Back In The Saddle

The grass is greener at Parker Ranch

August, 2004

Early this year, the rains came back to Parker Ranch, ending a more than five-year-long drought.

“We’ve got an awful lot of grass growing around here,” says David Houle, Parker Ranch Inc.’s president and chief executive officer, who stepped down from his position last June. “With cattle prices strong for the first six months of this year, things look very positive for 2004.”

Grass isn’t the only thing that’s been growing on the historic ranch’s 175,000 acres. In 2003, Parker Ranch collected $18.8 million in gross sales, an increase of 29.6 percent over 2002 sales figures. The jump returned Parker Ranch to Hawaii Business’s Top 250 for the first time since 1997, placing it at No. 245 on the list.

At the beginning of 2003, the economic landscape looked pretty inhospitable for the ranch: weak live cattle prices, an illiquid balance sheet, significant capital projects to complete and a Middle East war over the horizon. Indeed, the year didn’t get off to a good start for the ranch or the cattle industry as a whole. In May, Canadian agricultural officials discovered “mad cow” disease in a heifer slaughtered in Alberta in January. In late December, the disease was found in a cow in the United States. As a result, prices for live cattle fluctuated wildly, from a high of $1.10 per pound to $0.74 per pound.

Despite these challenges, Parker’s Livestock Division, which accounts for nearly 80 percent of its gross sales, improved revenues from cattle sales by 16 percent from $9.32 million in 2002 to $11.04 million in 2003. The improvement in earnings was largely achieved through more efficient cattle production, which drove down on-ranch production costs from $228 per calf in 2002 to $215 in 2003.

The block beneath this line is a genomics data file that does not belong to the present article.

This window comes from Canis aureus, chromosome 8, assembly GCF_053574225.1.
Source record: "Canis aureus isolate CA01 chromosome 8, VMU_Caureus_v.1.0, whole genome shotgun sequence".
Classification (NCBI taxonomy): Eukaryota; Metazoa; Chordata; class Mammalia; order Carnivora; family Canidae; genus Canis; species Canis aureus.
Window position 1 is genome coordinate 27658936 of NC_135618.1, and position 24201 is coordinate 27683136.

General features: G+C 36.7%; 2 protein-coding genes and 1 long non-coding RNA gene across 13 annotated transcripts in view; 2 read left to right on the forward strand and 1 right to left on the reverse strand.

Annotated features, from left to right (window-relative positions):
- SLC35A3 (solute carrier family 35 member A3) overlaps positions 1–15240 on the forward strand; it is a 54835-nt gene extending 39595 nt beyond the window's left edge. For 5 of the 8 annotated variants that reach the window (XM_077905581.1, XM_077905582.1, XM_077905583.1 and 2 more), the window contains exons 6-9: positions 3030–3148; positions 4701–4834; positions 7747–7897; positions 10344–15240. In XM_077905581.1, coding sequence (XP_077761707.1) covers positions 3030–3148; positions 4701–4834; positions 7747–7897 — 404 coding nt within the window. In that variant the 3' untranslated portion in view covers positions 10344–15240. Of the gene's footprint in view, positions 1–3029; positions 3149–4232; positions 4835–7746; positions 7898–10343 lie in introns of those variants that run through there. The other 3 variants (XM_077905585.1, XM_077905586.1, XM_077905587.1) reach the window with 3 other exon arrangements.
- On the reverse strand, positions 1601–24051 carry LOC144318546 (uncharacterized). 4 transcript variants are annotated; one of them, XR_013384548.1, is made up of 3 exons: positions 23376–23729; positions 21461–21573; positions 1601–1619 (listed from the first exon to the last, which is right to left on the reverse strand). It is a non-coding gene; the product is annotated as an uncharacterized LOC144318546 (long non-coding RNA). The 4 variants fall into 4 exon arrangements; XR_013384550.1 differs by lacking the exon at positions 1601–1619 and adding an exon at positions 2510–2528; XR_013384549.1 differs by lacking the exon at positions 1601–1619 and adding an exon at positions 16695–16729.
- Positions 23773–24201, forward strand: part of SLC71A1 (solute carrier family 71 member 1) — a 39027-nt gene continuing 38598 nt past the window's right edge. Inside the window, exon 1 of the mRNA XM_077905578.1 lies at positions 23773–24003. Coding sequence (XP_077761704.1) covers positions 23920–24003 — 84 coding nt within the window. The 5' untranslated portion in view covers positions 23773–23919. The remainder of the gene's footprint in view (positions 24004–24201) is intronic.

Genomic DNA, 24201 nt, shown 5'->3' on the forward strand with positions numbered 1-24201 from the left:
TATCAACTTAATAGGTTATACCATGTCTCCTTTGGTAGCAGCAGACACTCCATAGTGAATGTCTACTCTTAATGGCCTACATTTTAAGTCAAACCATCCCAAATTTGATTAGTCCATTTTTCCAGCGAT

“We’re raising the same number of cattle on fewer acres with fewer workers,” says Houle. “It’s hard to describe what we’ve done into a sound bite. Everyone has been working very hard to improve our product.”

While the cattle business had its peaks and valleys in 2003, Hawaii’s tourist industry and real estate market were much kinder (and more predictable) to the ranch. Last year, Parker’s visitor attractions, which include the Parker Ranch Store, horseback riding, ATV rides, historic home tours and weddings, accounted for $1.91 million in gross sales, a 60 percent increase over 2002. The ranch’s real estate division, which sells residential lots in Waimea, did nearly as well, accounting for $1.75 million in commissions off of a volume of $27.21 million, an increase of 56 percent over 2002 commissions.

Parker Ranch Center, the company’s shopping center in Waimea, performed better than any of the ranch’s divisions, collecting $1.8 million in gross sales, a 148 percent increase over 2002 sales.

In addition, in accordance with its strategic plan, which calls for a steady revenue stream, Parker sold off 877 acres of land for $12.8 million. To date, the ranch has sold approximately $25 million worth of land, which was used to pay off short-term debt. According to the plan, Parker will sell $75 million to $100 million worth of land from 2002 to 2007.

“Parker Ranch has had much of the same elements in place for several years now,” says Houle. “But in 2003, we saw significant progress in our efforts to diversify our income sources.”

Houle predicts that the performance of all of Parker’s divisions will be similarly strong in 2004. Cattle prices have stabilized, tourism and real estate are looking stronger than they did in 2003. And then, of course, it’s been raining.

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David K. Choo